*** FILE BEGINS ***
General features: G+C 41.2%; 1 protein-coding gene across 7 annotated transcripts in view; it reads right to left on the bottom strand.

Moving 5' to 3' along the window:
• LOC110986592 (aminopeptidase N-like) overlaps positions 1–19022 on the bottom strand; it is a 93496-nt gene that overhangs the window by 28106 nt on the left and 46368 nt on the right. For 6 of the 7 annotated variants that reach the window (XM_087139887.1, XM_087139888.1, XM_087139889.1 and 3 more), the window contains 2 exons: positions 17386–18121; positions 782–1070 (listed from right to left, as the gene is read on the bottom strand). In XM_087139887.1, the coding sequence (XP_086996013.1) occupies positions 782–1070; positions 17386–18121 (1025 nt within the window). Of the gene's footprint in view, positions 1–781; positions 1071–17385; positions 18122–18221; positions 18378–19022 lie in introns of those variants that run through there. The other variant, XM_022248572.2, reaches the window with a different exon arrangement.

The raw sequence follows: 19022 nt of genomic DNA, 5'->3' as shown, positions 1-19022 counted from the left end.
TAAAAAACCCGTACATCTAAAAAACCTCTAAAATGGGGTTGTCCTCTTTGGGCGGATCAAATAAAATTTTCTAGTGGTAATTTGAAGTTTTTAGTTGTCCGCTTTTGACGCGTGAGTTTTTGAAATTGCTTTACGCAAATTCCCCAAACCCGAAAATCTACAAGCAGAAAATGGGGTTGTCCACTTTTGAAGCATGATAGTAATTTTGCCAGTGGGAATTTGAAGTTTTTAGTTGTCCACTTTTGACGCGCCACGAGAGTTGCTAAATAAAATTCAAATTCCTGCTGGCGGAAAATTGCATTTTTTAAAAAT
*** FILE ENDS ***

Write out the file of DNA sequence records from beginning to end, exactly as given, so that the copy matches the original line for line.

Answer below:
General features: G+C 41.2%; 1 protein-coding gene across 7 annotated transcripts in view; it reads right to left on the bottom strand.

Moving 5' to 3' along the window:
• LOC110986592 (aminopeptidase N-like) overlaps positions 1–19022 on the bottom strand; it is a 93496-nt gene that overhangs the window by 28106 nt on the left and 46368 nt on the right. For 6 of the 7 annotated variants that reach the window (XM_087139887.1, XM_087139888.1, XM_087139889.1 and 3 more), the window contains 2 exons: positions 17386–18121; positions 782–1070 (listed from right to left, as the gene is read on the bottom strand). In XM_087139887.1, the coding sequence (XP_086996013.1) occupies positions 782–1070; positions 17386–18121 (1025 nt within the window). Of the gene's footprint in view, positions 1–781; positions 1071–17385; positions 18122–18221; positions 18378–19022 lie in introns of those variants that run through there. The other variant, XM_022248572.2, reaches the window with a different exon arrangement.

The raw sequence follows: 19022 nt of genomic DNA, 5'->3' as shown, positions 1-19022 counted from the left end.
TAAAAAACCCGTACATCTAAAAAACCTCTAAAATGGGGTTGTCCTCTTTGGGCGGATCAAATAAAATTTTCTAGTGGTAATTTGAAGTTTTTAGTTGTCCGCTTTTGACGCGTGAGTTTTTGAAATTGCTTTACGCAAATTCCCCAAACCCGAAAATCTACAAGCAGAAAATGGGGTTGTCCACTTTTGAAGCATGATAGTAATTTTGCCAGTGGGAATTTGAAGTTTTTAGTTGTCCACTTTTGACGCGCCACGAGAGTTGCTAAATAAAATTCAAATTCCTGCTGGCGGAAAATTGCATTTTTTAAAAAT